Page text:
Mental Map Preservation for Progressively Labeling Railway Networks

Mental Map Preservation for Progressively Labeling Railway Networks

Shigeo Takahashi, Ken Maruyama, Takamasa Kawagoe, Hsiang-Yun Wu, Kazuo Misue, Masatoshi Arikawa
Copyright: © 2019 |Pages: 20
DOI: 10.4018/IJACDT.2019010103
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Schematizing railway networks for better readability is often achieved by aligning railway lines along the octilinear directions. However, such railway map layouts require further adjustment when placing station name labels. In this article, the authors present a novel approach to automating the placement of station names around the railway network while maximally respecting its original layout as the mental map. The key idea is to progressively annotate stations from congested central downtown areas to sparse rural areas. This is accomplished by introducing the sum of geodesic distances over the railway network to properly order the stations to be annotated first, and then elongating the line segments of the railway network while retaining their directions to spare enough labeling space around each station. Additional constraints are also introduced to restrict the aspect ratios of the region confined by the railway network for better preservation of the mental map.
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This article presents a progressive approach for automatically annotating stations with their names while maximally respecting the original layout of the schematic railway map. This is accomplished by extending the authors’ previous work (Yoshida et al., 2018) for placing station names progressively as annotation labels from crowded downtown areas to sparsely-populated rural areas. The authors implemented this labeling scheme by computing the geodesic (i.e., shortest topological) distances of each station from the other stations through the railway network, and sorting the stations in terms of the sum of such distances for the progressive annotation. To faithfully aligning station names along one of the octilinear directions, the proposed approach elongates railway line segments of the original schematic network while retaining their original directions so as to spare enough labeling space around the stations in the schematic map. Furthermore, this article specifically differs from the previous work (Yoshida et al., 2018) in that the approach imposes additional constraints that restrict the variation in the aspect ratio of the regions confined by the railway network, which allows maximal retention of the mental map from the original schematic map. The feasibility of this work will be demonstrated through side-by-side comparison between the results of previous and new approaches, together with evaluation through an informal user study.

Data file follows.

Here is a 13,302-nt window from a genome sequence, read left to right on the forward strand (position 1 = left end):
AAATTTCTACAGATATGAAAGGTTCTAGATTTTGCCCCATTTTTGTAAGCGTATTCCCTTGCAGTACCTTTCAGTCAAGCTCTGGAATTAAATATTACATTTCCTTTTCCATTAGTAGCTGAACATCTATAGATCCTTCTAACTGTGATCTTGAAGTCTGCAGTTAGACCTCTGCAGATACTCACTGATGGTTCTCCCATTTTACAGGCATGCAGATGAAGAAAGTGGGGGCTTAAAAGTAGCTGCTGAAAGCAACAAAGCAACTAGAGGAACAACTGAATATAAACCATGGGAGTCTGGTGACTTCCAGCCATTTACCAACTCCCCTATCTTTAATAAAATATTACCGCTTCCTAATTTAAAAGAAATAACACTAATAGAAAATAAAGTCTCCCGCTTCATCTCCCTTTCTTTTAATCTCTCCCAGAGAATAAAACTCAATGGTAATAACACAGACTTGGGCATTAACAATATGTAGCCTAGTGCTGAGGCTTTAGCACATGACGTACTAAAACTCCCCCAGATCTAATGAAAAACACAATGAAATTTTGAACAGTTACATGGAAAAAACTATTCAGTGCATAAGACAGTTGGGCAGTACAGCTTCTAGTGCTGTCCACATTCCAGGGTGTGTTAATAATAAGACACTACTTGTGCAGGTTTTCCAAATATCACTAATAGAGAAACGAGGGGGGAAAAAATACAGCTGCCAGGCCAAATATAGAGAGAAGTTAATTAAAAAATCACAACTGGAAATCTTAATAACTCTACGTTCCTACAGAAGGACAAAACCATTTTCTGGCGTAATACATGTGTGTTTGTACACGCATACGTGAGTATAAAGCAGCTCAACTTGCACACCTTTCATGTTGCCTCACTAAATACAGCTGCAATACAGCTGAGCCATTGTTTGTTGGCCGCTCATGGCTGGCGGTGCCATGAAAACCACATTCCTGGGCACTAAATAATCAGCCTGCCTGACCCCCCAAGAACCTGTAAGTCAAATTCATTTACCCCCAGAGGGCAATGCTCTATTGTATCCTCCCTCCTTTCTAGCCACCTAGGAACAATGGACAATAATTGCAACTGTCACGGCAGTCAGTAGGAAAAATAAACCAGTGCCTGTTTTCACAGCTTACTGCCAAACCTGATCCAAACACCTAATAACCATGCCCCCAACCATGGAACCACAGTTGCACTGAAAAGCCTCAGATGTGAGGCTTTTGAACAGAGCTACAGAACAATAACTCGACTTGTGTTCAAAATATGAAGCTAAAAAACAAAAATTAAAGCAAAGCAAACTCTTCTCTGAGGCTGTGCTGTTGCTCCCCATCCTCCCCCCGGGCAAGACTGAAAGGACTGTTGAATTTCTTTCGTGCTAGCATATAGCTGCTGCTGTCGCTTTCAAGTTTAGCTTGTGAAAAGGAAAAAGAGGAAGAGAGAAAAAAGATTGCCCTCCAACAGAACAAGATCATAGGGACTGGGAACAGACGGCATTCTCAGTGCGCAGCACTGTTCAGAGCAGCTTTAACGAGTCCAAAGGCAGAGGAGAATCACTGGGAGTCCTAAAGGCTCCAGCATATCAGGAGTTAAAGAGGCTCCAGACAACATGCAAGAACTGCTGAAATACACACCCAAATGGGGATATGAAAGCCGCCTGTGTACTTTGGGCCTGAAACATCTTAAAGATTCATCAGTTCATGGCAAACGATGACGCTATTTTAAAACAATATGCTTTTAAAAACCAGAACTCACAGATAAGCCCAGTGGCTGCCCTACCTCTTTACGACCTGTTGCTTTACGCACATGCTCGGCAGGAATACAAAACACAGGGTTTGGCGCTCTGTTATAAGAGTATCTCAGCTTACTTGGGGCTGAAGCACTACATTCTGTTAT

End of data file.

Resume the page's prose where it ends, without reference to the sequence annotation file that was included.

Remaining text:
Figure 1 shows how name labels are progressively placed around the corresponding stations in a schematic railway map. Suppose that we take an octilinear layout of a railway network as input as shown on the top-left of the figure. The annotation process begins with labeling stations in the congested downtown area around the center of the map, including interchange stations. The station name labels are placed one by one while stretching the railway line segments to spare more labeling space when necessary. This process can successfully label all of the stations while retaining the overall layout of the schematic railway network given as input, as shown on the right-bottom of Figure 1.

Figure 1.

Metro network in Lyon. Station names are placed from the map center while adaptively extending railway line segments for sparing enough labeling space.



Railway maps serve as the common media for travelers to explore the transportation networks of the railway lines available in major cities. Such maps are often transformed into schematic diagrams for better readability of the network topology. In particular, octilinear layouts are the most representative form, which is obtained by aligning railway line segments to horizontal, vertical, and 45-degree slanting directions. This representation originates from the design criteria invented by Henry Beck (Garland, 1994), an English engineering draftsman famous for his London underground tube map created in 1931. Recent advancement of practical techniques (Nöllenburg & Wolff, 2011; Stott, Rodgers, Martinez-Ovando, & Walker, 2011; Wang & Chi, 2011) enables automatic schematization of geographical layouts of railway networks in a visually coherent fashion.

The Problem

Properly labeling station names on schematic railway maps is also important, while usually incurring additional technical challenges. This is primarily because the central downtown area of such a schematic map is usually congested with multiple railway lines around the interchange stations and, thus, space is unavailable for labeling station names, when compared with areas around the sparsely populated rural terminals of the railway lines. This labeling problem becomes further complexified if the alignment of the name labels around the corresponding station is restricted to one of the octilinear directions. The problem is often alleviated by manually creating more labeling space around the stations in the congested downtown areas, which usually involves a lengthy trial and error process. It is also unfeasible to optimize the layout of the railway network and placement of station names simultaneously, because an excessive number of possible solutions for this combinatorial problem must be enumerated in such a case.

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